Conference Report: Informal housing in Europe and North America

illegal-housingThis is the second of the two conference reports by Dr Steve Millington from the Royal Geographical Society’s Annual Conference 2016.  You can also read the report on the IPM site. You can read the first conference report here.

by Steve Millington

Informal housing is often seen as a defining characteristic of cities in the Global South, but housing problems in US and European cities is producing both practices and policy responses, which begin to question the nature of housing tenure in places where formal housing provision is considered the norm.

This is not to say informal housing is new to the Global North, indeed poorer groups in society have for a long time become subject to informal, illegal and temporary forms of tenure. But, housing shortages and affordability is beginning to expose a broader range of social groups to informal housing. Does this represent this transposition of the culture of informal dwellings form the Global North to the Global South?  In other words, can we expect “shanty” style housing to emerge in European and American cities?

Probably not, but undoubtedly informal housing is a growing issue, although there might be multiple types of informality, from clearly illegal practices (unauthorised house building), to activity which blurs the boundary between the formal/informal. In the USA Jake Wegman (University of Texas) (, for example, reveals four types of informality:

1.       Non-compliance – transgression of formal rules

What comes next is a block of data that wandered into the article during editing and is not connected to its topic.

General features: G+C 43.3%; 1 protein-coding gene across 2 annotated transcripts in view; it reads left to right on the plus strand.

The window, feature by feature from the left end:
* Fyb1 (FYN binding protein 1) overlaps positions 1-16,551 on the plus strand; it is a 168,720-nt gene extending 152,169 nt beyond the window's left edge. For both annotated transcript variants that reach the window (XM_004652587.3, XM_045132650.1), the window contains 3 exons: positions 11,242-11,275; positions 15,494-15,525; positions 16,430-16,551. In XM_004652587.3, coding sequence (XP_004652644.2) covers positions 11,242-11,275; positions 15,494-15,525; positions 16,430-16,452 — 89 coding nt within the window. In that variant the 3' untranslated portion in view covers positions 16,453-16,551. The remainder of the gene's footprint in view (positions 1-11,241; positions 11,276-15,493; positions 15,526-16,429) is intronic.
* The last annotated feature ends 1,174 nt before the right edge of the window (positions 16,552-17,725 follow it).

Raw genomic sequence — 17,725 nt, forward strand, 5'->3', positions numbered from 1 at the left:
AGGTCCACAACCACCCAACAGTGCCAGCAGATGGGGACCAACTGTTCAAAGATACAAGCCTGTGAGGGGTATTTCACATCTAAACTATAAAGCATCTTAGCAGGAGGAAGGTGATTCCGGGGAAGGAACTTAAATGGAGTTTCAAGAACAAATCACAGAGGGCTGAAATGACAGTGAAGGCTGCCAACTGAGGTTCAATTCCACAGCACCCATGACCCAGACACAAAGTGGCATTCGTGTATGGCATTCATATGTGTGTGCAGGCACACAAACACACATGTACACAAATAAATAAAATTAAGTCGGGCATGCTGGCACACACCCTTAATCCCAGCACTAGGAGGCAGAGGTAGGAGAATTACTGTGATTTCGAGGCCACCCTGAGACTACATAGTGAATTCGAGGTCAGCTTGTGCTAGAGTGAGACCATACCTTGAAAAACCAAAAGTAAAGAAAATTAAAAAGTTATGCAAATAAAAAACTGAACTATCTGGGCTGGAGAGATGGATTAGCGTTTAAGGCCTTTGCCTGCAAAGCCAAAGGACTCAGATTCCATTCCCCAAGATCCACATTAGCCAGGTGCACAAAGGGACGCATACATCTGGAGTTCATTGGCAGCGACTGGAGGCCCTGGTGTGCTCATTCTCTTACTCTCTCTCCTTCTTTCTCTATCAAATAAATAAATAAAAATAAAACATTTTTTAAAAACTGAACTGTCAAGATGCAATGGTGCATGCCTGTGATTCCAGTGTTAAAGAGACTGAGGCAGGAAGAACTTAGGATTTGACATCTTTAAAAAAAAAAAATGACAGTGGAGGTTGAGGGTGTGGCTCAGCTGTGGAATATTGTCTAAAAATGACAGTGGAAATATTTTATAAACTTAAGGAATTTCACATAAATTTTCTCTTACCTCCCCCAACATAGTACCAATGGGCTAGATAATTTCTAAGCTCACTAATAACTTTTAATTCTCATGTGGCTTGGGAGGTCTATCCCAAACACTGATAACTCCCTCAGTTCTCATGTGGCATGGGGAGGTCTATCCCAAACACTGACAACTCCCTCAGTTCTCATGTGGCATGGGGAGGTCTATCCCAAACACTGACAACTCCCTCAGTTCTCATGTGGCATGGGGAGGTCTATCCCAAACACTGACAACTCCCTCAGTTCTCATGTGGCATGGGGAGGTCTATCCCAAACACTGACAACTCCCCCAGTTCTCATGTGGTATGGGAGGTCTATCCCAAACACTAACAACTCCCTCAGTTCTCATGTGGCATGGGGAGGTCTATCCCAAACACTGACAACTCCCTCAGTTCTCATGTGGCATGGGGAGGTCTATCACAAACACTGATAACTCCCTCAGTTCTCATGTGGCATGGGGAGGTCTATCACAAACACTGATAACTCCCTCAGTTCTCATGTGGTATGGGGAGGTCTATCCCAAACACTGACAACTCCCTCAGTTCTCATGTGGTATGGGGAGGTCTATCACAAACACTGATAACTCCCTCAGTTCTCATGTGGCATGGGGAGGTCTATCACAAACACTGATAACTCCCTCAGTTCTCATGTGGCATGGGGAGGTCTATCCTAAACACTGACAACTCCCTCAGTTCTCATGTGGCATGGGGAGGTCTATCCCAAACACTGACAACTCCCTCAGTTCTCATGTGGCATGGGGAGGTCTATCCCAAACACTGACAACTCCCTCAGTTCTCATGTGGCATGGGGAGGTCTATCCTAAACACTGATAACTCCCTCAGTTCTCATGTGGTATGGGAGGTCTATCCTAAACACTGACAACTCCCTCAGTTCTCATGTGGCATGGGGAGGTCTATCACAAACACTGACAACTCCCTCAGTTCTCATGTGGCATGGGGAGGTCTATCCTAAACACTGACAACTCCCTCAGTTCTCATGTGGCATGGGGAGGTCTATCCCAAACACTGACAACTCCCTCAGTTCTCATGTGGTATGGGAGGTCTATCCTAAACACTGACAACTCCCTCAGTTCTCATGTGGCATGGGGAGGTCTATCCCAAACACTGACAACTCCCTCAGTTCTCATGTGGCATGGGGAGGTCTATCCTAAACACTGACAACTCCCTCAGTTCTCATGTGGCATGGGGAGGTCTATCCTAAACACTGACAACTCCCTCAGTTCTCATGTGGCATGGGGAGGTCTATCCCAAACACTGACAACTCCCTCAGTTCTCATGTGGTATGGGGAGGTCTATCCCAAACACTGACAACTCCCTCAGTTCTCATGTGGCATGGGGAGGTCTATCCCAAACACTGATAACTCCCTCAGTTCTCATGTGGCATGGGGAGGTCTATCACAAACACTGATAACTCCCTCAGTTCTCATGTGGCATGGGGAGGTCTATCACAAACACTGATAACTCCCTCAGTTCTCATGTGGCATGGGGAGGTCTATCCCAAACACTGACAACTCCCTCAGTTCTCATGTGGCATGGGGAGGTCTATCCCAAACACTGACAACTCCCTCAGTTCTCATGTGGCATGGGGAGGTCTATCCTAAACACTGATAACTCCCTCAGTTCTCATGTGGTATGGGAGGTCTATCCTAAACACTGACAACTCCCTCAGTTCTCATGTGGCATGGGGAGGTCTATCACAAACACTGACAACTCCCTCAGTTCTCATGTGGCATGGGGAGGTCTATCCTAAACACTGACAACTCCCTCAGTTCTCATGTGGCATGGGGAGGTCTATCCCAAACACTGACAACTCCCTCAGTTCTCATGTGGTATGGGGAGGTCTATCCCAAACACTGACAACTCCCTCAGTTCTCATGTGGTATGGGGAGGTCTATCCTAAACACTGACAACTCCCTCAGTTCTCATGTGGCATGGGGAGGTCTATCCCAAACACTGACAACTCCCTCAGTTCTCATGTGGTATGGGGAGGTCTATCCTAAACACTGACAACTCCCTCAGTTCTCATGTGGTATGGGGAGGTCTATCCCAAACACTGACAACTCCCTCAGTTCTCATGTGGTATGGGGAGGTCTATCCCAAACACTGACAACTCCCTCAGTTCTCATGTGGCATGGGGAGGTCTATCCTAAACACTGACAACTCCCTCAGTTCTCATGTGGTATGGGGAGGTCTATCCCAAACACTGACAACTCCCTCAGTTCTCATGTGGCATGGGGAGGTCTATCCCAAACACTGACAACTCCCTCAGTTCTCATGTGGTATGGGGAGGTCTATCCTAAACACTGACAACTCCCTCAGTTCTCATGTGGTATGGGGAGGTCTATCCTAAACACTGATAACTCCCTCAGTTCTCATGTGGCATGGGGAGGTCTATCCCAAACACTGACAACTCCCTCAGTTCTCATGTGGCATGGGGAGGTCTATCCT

2.       State produced informality – selective enforcement

3.       Deregulation – spaces where no actual laws are violated

4.       Interwoven – informal adaptions informal integrated into formal housing

Geography is important, because a settlement might fall inside or outside areas of formal compliance.  In addition, Jake reveals hidden housing, constructed for example, in the back gardens of formal construction, but hidden from street view.  Such construction is difficult to monitor.  Interestingly, Jake suggests we shouldn’t conflate housing informality with poverty, as hidden housing often found in back-lots of wealthy middle class households, perhaps as a solution to housing relatives.

Holman, Ferriri, & Mossa (London School of Economic and Political Sciences, Durham Durham University)(, are examining how recent developments such as Air BnB is enabling a broader commodification of short-term lettings.  This may enable ordinary householders to capitalise on tourism.  However, such practices are also enabling some property owners to circumvent regulations normally applied to the formal private rented sector.  In other words, some properties listed on Air BnB (often at a premium) would normally fall in the formal private rent market.  The research reveals, for example, the practice of multi-listed properties on Air BnB, where properties are clearly not owned by a single private homeowner.  One landlord in central London, for example, has over 250 properties listed under their name.  In a city where housing is at a premium, such practices further impinge on housing need for local residents. This situation raises questions about the role of planning authorities in enforcing the legislation applying to short-term lettings, but there are many obstacles to monitoring who uses properties listed on sites such as Air BnB, for example, the lack of resourcing and legal rights to enter properties.  In the UK, there isn’t even a formal register of such properties.